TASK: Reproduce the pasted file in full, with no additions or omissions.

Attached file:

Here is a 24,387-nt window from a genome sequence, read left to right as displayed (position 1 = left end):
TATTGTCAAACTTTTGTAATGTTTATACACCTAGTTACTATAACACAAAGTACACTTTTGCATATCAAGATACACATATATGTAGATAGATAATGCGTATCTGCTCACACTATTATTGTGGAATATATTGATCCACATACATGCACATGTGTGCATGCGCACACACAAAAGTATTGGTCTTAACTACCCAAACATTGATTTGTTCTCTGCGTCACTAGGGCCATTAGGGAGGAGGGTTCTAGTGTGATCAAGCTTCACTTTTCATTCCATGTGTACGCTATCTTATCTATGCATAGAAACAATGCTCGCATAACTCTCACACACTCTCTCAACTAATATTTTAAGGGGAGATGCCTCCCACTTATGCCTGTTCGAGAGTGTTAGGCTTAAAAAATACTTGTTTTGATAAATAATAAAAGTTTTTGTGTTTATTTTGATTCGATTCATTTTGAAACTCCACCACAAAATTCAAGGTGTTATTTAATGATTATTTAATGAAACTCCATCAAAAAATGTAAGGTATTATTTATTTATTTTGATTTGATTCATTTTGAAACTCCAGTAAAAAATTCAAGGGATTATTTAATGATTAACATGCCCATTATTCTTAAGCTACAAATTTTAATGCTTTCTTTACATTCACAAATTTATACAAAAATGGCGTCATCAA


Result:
Here is a 24,387-nt window from a genome sequence, read left to right as displayed (position 1 = left end):
TATTGTCAAACTTTTGTAATGTTTATACACCTAGTTACTATAACACAAAGTACACTTTTGCATATCAAGATACACATATATGTAGATAGATAATGCGTATCTGCTCACACTATTATTGTGGAATATATTGATCCACATACATGCACATGTGTGCATGCGCACACACAAAAGTATTGGTCTTAACTACCCAAACATTGATTTGTTCTCTGCGTCACTAGGGCCATTAGGGAGGAGGGTTCTAGTGTGATCAAGCTTCACTTTTCATTCCATGTGTACGCTATCTTATCTATGCATAGAAACAATGCTCGCATAACTCTCACACACTCTCTCAACTAATATTTTAAGGGGAGATGCCTCCCACTTATGCCTGTTCGAGAGTGTTAGGCTTAAAAAATACTTGTTTTGATAAATAATAAAAGTTTTTGTGTTTATTTTGATTCGATTCATTTTGAAACTCCACCACAAAATTCAAGGTGTTATTTAATGATTATTTAATGAAACTCCATCAAAAAATGTAAGGTATTATTTATTTATTTTGATTTGATTCATTTTGAAACTCCAGTAAAAAATTCAAGGGATTATTTAATGATTAACATGCCCATTATTCTTAAGCTACAAATTTTAATGCTTTCTTTACATTCACAAATTTATACAAAAATGGCGTCATCAA